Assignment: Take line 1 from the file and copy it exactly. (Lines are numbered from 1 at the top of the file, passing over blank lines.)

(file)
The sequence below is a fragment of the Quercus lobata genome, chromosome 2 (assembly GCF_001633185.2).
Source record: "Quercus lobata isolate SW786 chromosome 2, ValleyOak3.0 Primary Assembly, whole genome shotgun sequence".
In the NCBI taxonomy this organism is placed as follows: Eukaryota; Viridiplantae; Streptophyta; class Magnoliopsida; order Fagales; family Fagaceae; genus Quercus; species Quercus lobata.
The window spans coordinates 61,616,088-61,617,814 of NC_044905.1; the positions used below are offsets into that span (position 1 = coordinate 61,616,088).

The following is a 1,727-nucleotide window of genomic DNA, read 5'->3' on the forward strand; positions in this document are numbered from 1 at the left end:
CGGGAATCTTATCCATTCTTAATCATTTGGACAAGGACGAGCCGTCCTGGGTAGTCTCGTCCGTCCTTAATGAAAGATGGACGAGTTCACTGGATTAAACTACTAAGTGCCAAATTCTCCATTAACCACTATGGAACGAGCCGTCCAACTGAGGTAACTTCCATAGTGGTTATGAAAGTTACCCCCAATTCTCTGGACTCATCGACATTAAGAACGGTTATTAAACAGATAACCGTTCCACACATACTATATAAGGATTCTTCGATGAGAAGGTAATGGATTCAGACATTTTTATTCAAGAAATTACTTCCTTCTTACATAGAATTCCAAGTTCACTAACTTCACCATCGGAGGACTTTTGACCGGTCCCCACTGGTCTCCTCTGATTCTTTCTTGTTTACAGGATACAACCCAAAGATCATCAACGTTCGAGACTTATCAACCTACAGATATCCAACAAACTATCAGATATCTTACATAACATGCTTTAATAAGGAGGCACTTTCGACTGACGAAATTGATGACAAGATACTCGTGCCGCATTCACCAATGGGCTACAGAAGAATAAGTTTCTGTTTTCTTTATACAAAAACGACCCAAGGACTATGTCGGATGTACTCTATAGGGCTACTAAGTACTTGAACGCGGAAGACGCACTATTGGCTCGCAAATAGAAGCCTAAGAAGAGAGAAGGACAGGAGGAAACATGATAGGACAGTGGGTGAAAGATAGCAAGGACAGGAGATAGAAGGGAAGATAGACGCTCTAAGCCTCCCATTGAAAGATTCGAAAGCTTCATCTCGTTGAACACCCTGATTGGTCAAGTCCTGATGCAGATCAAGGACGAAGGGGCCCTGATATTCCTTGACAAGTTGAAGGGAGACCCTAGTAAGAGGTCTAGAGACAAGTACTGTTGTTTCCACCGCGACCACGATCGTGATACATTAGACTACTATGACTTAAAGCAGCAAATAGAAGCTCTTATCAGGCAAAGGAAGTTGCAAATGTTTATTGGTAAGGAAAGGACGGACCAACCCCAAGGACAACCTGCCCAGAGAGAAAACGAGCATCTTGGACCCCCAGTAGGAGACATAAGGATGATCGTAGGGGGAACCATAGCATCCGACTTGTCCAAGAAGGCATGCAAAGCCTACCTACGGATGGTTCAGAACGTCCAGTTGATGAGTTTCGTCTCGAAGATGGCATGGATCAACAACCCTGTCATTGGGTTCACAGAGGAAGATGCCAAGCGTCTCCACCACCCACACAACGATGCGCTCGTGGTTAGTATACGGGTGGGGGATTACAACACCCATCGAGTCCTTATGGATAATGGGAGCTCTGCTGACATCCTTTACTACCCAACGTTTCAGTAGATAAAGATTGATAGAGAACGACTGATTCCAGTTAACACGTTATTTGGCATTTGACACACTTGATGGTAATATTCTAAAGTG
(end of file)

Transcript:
The sequence below is a fragment of the Quercus lobata genome, chromosome 2 (assembly GCF_001633185.2).